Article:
On June 27, 1986, the International Court of Justice (or World Court) ruled in favor of Nicaragua in the case of Nicaragua v. United States . The U.S. refused to acknowledge the court's jurisdiction, and subsequently vetoed a United Nations Security Council Resolution calling on all states to obey international law. The United Nations General Assembly passed a resolution (http://www.un.org/documents/ga/res/41/a41r031.htm) in order to pressure the U.S. to pay the fine.

The Sandinistas lost power in February 1990 after losing much of their initial popularity due to economic woes and the continuining aid provided by the US government to anti-Sandinista elements.

Significance: The separation of powers

The Iran-Contra Affair is significant because it brought many questions into public view:

  • Does the president have unconditional authority to conduct foreign policy? (Can the president approve selling arms to a foreign nation without congressional approval?)
  • What information does the president have to provide to Congress and when should that information be supplied? (Does the president have to tell Congress about foreign policy initiatives?)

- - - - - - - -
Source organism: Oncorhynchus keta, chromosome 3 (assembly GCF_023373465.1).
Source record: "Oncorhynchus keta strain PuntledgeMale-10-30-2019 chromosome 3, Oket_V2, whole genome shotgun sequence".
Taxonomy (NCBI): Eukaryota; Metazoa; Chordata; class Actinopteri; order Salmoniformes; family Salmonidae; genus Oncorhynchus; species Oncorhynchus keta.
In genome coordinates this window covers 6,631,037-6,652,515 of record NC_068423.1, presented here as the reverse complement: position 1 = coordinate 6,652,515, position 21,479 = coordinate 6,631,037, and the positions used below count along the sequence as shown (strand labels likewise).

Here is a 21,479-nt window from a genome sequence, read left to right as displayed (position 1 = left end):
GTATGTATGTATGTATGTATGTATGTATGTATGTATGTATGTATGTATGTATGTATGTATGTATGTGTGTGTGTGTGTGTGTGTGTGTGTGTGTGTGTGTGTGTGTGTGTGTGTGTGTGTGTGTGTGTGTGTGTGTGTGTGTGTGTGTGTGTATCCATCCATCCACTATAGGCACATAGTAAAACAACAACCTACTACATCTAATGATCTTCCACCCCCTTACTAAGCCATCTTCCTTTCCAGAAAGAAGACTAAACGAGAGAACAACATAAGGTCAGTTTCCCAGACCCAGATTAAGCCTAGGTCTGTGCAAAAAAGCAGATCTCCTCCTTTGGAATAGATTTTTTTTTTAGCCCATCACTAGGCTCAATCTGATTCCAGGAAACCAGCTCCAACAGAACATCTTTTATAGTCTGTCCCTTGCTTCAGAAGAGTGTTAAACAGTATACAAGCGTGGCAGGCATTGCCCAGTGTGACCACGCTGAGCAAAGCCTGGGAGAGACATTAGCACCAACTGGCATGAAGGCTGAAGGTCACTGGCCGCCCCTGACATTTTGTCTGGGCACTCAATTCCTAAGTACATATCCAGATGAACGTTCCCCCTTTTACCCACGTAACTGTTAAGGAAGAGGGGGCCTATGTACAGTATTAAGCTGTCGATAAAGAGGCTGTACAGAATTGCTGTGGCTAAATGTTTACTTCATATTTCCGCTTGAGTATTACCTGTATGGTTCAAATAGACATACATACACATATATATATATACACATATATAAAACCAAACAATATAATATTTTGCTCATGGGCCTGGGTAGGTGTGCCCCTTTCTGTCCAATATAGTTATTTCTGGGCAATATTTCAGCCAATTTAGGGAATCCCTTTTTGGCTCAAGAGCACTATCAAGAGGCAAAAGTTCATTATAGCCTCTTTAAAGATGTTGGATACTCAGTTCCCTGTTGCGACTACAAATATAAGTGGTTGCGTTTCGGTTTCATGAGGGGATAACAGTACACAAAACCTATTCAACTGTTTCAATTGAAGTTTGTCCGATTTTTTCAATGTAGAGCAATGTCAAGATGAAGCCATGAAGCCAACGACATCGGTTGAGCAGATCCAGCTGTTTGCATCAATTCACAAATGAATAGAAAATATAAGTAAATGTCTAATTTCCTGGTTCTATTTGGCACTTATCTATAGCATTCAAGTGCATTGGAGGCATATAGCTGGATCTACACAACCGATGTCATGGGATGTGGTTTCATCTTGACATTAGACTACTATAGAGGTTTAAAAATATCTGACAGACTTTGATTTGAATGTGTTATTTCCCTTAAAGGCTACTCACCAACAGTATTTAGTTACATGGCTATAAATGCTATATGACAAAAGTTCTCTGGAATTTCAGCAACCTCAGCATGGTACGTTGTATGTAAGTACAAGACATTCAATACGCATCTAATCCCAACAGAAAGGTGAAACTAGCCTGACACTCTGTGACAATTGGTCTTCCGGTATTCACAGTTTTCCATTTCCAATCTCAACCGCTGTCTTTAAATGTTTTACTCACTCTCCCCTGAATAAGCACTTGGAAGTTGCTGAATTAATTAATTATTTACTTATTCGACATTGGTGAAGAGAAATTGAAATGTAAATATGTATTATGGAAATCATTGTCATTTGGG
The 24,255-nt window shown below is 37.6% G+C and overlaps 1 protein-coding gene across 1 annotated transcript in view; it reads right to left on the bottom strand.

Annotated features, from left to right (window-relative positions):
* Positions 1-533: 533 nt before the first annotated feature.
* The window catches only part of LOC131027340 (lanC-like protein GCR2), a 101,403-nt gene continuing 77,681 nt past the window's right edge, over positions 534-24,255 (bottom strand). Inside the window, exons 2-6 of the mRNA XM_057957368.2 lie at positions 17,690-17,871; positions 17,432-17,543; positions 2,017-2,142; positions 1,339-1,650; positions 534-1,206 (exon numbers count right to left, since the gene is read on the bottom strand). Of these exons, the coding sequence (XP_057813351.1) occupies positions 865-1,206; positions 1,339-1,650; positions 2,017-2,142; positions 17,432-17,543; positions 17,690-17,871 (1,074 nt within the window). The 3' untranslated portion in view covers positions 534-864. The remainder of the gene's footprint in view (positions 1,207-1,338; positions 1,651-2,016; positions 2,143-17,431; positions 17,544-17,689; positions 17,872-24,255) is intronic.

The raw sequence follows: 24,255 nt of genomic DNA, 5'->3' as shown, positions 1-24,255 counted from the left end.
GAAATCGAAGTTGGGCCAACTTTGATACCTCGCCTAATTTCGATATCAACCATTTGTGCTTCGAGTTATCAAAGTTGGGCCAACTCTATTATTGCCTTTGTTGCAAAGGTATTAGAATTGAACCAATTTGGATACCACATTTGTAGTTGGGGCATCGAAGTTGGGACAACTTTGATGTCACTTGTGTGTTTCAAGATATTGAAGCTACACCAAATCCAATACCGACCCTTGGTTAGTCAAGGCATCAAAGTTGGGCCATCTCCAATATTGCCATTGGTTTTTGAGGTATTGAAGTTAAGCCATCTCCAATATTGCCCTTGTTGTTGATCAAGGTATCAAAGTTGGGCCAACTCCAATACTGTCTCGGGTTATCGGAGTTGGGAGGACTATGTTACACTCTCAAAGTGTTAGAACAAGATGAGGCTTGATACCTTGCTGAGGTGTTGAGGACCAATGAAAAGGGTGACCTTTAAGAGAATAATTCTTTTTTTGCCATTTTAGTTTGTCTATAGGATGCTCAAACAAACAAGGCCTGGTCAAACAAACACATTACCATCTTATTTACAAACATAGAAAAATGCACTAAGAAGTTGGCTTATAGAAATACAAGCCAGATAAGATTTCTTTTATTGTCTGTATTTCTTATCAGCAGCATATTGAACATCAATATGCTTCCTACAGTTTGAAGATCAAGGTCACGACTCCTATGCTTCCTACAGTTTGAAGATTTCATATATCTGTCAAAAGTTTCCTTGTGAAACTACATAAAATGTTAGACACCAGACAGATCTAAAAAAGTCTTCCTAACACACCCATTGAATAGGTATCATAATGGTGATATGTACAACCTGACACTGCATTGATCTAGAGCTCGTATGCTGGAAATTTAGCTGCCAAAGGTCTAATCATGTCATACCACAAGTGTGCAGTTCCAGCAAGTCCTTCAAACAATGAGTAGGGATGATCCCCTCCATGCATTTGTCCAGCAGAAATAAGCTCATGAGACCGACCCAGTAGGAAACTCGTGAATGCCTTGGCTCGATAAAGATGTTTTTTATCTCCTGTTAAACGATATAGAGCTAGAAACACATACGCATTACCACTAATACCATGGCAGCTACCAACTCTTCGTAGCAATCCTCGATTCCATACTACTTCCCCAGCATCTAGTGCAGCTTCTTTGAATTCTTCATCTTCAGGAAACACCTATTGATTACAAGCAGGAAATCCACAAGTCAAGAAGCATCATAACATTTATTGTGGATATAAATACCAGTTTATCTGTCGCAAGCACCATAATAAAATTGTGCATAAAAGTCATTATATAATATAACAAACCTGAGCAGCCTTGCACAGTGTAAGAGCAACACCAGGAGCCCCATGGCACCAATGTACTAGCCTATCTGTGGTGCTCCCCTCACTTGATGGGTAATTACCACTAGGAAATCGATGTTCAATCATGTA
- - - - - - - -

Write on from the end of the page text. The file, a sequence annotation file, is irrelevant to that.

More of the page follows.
• What authority, if any, does Congress have to oversee functions of the executive branch? (Does funding for foreign policy initiatives have to be approved by Congress? Who defines the entire spending budget and who regulates it? Is the provision of the 1978 Ethics in Government Act that creates the position of independent counsel answering to the Attorney General, constitutional?)
  • What role does the Supreme Court have in deciding conflicts between the legislative branch and executive branch?
  • How much support is America entitled to provide to armed opposition forces seeking to replace governments with ones more sympathetic to the United States?

Most, if not all, of the constitutional and ethical questions are still unresolved. On one view, it appears that if the legislative and executive branches do not wish to work together, there are no legal remedies. These are transient issues in that the executive and legislative branches change every few years.


External links

id:Skandal Iran Contra he:פרשת איראן-קונטראס nl:Iran-contra-affaire no:Iran-Contras-skandalen fi:Iran-Contra -skandaali zh:伊朗门事件